The climbing vine depicted in “Maharaja Panel” was taken from a section of an Indian miniature painting of the 17th century, and repainted on a grand scale. It is framed top and bottom by a series of borders also taken from traditional Mughal motifs. The panel can be used for an entire room or combined with “Maharaja Tent” to give depth to a plain wall or to highlight an architectural feature.
Lush foliage is peppered with exotic birds and beyond the meandering stream distant hills sit against a perfect sky. This area, gradating darker as it reaches the top, allows this design to be easily customised to the height of a room. The wallpaper repeats from side to side from one roll to another.
We have been asked for a coordinating wallpaper to "Enter the Dragons" since its launch in 2011, and this season has presented the perfect opportunity. I have altered the repeat, removing the wide borders so it is easier to use on the wall, and recreated four of the original colourways. Printed on super wide non-woven paper and sold by the meter it brings elegant drama to any room.
A dramatic trellis wainscoting to the base is sketched in with a thick, loaded brush. The panels are a huge 3.4m high, to give our clients as much flexibility as possible and both colourways have a slightly paler and fresher colour palette to their fabric counterparts, CHINESE PANEL. If the panels are too tall just cut off the trellis and use it for an adjoining room, around a door frame or on wardrobe doors!
Evocative of the loose painted panelling of Christian Bérard from the 1940s. This paper is made up of two panels which fit together to create pilasters. The pilasters can be used for an entire room or combined with Palm Court Panel wallpaper as shown below. Either would make a dramatic statement in a hall or a dining room.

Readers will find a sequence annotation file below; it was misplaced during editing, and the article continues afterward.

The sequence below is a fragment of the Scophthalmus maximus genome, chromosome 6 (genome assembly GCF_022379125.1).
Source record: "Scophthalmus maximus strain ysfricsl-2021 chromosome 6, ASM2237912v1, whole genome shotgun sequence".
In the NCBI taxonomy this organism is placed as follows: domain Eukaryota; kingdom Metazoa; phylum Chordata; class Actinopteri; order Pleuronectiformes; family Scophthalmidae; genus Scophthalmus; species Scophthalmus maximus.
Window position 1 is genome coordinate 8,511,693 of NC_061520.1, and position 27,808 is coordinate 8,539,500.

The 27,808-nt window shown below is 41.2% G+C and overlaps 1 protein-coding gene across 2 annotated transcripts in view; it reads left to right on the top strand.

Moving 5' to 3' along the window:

Another screen inspired design, Hainan has a convincing 3-D effect. The printing technique combines two different processes where the final
colour is surface printed, leaving a hand made detail. There is a huge variety within the offering of colourways from white, beige and silver to a
symphony of saturated blues.
Palm Court Panel
Evocative of the loose painted panelling of Christian Bérard from the 1940s. This paper is made up of two adjoining panels which fit together to depict a whimsical scene of palm trees framed by pilasters. The panel can be used for an entire room or combined with Palm Court wallpaper as shown below. Either would make a dramatic statement in a hall or a dining room.
Taken from the interlocking shapes of Chinese paving stones, the original design, much imitated since its launch in 2009, was printed on a heavy linen. The interplay of overlaid colours has the vibrancy and excitement of looking through a kaleidoscope – different shades and tones are broken into abstract geometry and it makes a perfect wallpaper.
The beauty of this design is its simplicity - a really useable scale, that looks as good on a large wall as it does in a more intimate space, combined with a stunning colour palette. The simple motif has been surface printed on a non woven wallpaper to accentuate the hand blocked look. This design works beautifully with the corresponding printed fabric.
This is a more architectural and smaller scale of the no9 fabric of the same name. The original was based on a Chinese fretwork screen, painted big and bold and this version takes the same inspiration but is cleaner and makes the perfect wallpaper. Among the exciting colourways is a billiard room green and white - a true classic.
To retain the openness and flow of the coordinating fabric of the same name, we have printed this paper on a 27”/64cm wide roll. This larger scale also allows for all the subtle watercolour detail of the original artwork to shine through. The tree of life pattern creates a gentle trail across the wall, several of the colourways highlighted by pearlescent highlights.
A witty take on a toile de jouy: Mythical birds sit in fantastic trees whilst child acrobats somersault, balancing tea pots on their feet, all watched over by indulgent, smiling grown-ups. Based on the No.9 fabric of the same name from 2009, the new wallpaper version has lost the detail from the original, giving it a crisper more graphic look.